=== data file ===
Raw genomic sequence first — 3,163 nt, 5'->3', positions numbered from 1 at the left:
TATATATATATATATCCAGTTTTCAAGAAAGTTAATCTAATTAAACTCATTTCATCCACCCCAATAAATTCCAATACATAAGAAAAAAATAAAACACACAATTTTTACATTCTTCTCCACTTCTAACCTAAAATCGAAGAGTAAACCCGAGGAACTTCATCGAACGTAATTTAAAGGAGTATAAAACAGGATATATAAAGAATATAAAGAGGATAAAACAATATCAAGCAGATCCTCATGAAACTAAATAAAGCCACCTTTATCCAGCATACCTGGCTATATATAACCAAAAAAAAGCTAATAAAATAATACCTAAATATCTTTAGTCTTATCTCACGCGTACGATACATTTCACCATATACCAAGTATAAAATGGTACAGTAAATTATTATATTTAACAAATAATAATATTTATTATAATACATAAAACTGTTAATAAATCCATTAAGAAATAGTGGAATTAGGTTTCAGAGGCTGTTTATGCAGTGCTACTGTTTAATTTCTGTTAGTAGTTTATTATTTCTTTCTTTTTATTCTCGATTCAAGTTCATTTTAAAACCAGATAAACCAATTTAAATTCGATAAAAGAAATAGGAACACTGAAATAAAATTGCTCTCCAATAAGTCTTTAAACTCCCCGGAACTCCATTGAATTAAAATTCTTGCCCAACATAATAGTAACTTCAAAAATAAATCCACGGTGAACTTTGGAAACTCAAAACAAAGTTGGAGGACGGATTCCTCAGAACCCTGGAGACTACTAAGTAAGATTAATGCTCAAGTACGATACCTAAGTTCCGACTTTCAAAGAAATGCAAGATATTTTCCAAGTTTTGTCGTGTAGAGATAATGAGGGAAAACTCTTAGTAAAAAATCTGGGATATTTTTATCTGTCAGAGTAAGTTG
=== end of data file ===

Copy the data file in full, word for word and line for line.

Raw genomic sequence first — 3,163 nt, 5'->3', positions numbered from 1 at the left:
TATATATATATATATCCAGTTTTCAAGAAAGTTAATCTAATTAAACTCATTTCATCCACCCCAATAAATTCCAATACATAAGAAAAAAATAAAACACACAATTTTTACATTCTTCTCCACTTCTAACCTAAAATCGAAGAGTAAACCCGAGGAACTTCATCGAACGTAATTTAAAGGAGTATAAAACAGGATATATAAAGAATATAAAGAGGATAAAACAATATCAAGCAGATCCTCATGAAACTAAATAAAGCCACCTTTATCCAGCATACCTGGCTATATATAACCAAAAAAAAGCTAATAAAATAATACCTAAATATCTTTAGTCTTATCTCACGCGTACGATACATTTCACCATATACCAAGTATAAAATGGTACAGTAAATTATTATATTTAACAAATAATAATATTTATTATAATACATAAAACTGTTAATAAATCCATTAAGAAATAGTGGAATTAGGTTTCAGAGGCTGTTTATGCAGTGCTACTGTTTAATTTCTGTTAGTAGTTTATTATTTCTTTCTTTTTATTCTCGATTCAAGTTCATTTTAAAACCAGATAAACCAATTTAAATTCGATAAAAGAAATAGGAACACTGAAATAAAATTGCTCTCCAATAAGTCTTTAAACTCCCCGGAACTCCATTGAATTAAAATTCTTGCCCAACATAATAGTAACTTCAAAAATAAATCCACGGTGAACTTTGGAAACTCAAAACAAAGTTGGAGGACGGATTCCTCAGAACCCTGGAGACTACTAAGTAAGATTAATGCTCAAGTACGATACCTAAGTTCCGACTTTCAAAGAAATGCAAGATATTTTCCAAGTTTTGTCGTGTAGAGATAATGAGGGAAAACTCTTAGTAAAAAATCTGGGATATTTTTATCTGTCAGAGTAAGTTG